Such consensus opinion or unanimous decision of the jurists was termed Ijma, and is the third primary source of Muslim law. According to Abdur Rahim, Ijma may be defined as the agreement of the jurists among the followers of the Prophet Mohammad in a particular age on a particular question.
This source of Muslim law has played a very important role in the subsequent development of Muslim law because; through Ijma it was possible to lay down new principles in accordance with the changing needs of the Islamic society. Validity of Ijma as a source of Muslim law is based on a tradition of the Prophet. In this ‘tradition’ he has said that, ‘God will not allow His people to agree on an error.
Formation of Ijma:
When a new principle of law was required, the jurists (Mujtahids) used to give their concurrent opinion and a new law was laid down. Every Muslim was not competent to participate in the formation of Ijma. Only Mujtahids could take part in it.
Qualification for being a Mujtahid was that he must be a Muslim having adequate knowledge of law and was also competent to give independent judgments. This process of formulating a law through the consensus of the jurists was termed as Ijtihad which technically means exercise of one’s own reasoning to deduce a new rule of law. But, the jurists were not free to give the decisions without any basis. They had to justify their opinions in the light of some well settled principles already given in Quran or the traditions. Public policy, ‘interest of the community’ and equity were also taken into account as the basis for a new explanation of law.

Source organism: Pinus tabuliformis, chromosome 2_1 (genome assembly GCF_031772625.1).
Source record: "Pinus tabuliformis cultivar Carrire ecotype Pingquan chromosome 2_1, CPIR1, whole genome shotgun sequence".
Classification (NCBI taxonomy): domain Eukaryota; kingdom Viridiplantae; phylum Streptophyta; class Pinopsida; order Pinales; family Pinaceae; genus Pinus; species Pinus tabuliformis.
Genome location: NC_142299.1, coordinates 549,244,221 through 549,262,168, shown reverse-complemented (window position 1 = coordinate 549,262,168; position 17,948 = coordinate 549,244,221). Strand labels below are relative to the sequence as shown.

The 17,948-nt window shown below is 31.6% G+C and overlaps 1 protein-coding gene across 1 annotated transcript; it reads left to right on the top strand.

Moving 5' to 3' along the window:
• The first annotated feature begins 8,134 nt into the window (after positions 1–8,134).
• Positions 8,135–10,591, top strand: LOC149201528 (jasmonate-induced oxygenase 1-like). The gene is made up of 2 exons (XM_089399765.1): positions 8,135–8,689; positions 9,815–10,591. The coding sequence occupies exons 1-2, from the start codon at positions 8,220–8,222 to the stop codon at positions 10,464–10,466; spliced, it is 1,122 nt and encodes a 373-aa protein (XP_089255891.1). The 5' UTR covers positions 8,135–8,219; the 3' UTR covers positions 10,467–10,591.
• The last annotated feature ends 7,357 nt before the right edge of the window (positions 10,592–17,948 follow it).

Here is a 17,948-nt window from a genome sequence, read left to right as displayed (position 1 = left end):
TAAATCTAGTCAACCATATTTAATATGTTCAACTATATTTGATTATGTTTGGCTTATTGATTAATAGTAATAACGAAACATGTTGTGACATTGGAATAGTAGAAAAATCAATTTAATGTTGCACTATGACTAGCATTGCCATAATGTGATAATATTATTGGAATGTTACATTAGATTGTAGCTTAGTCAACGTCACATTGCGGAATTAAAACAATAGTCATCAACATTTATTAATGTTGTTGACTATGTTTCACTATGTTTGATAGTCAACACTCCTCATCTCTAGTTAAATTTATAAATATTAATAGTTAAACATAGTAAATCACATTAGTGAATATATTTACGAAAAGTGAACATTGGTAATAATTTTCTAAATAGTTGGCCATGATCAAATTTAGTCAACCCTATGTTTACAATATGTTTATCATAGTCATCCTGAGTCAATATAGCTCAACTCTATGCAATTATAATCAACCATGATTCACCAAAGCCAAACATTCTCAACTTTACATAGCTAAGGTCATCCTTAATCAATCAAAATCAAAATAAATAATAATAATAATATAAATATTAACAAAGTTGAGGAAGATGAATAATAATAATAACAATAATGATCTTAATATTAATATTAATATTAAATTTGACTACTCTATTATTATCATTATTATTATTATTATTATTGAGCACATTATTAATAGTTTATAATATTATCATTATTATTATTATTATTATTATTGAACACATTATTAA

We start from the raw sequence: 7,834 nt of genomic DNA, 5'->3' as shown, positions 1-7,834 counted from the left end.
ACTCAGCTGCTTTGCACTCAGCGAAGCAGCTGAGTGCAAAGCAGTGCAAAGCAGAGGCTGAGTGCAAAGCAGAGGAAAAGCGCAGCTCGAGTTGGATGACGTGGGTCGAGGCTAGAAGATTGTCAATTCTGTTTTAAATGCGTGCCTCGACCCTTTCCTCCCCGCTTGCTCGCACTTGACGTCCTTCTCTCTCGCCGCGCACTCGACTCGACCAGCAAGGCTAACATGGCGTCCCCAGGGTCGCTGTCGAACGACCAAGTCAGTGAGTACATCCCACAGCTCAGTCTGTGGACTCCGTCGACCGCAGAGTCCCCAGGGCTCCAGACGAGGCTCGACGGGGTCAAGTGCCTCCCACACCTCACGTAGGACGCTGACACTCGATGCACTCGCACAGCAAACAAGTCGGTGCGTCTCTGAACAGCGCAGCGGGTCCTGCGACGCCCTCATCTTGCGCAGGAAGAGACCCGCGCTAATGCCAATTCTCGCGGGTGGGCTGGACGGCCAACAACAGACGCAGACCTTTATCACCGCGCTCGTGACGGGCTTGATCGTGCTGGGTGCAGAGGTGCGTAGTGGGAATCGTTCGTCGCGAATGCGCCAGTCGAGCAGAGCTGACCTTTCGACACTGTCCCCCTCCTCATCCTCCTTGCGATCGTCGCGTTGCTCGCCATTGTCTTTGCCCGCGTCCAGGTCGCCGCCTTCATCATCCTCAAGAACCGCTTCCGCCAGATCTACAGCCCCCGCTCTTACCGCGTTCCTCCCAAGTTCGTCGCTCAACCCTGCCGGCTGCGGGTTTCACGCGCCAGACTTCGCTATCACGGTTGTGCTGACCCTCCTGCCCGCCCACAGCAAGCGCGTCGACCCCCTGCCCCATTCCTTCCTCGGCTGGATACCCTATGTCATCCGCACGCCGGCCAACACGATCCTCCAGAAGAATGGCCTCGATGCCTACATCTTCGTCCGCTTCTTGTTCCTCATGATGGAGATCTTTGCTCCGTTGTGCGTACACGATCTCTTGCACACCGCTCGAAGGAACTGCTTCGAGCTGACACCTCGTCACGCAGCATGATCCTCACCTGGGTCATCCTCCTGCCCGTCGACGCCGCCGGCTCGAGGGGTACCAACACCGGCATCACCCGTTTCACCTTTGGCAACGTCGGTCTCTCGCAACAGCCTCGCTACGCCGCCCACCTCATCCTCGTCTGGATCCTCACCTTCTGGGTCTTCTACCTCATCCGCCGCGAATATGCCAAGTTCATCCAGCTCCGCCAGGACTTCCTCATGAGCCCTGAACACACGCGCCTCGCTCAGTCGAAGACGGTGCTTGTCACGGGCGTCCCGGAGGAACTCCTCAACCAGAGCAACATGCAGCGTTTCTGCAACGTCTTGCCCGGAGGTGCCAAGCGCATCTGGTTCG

Kinds of Ijma:
Authority of Ijma depended upon the merit of the participator in its formation. There were different categories of the jurists. Better was the category of jurists, greater is the value of their opinions. From the point of view of authority and importance, there are three kinds of Ijma:
(1) Ijma of the Companions:
The concurrent opinions of the Companions of the Prophet were taken to be most valuable and reliable. It was presumed that the Companions were the best persons to act as jurists. Such Ijma, being most authoritative, could not be overruled or modified by any subsequent Ijma. Hanbalis recognise only this kind of Ijma.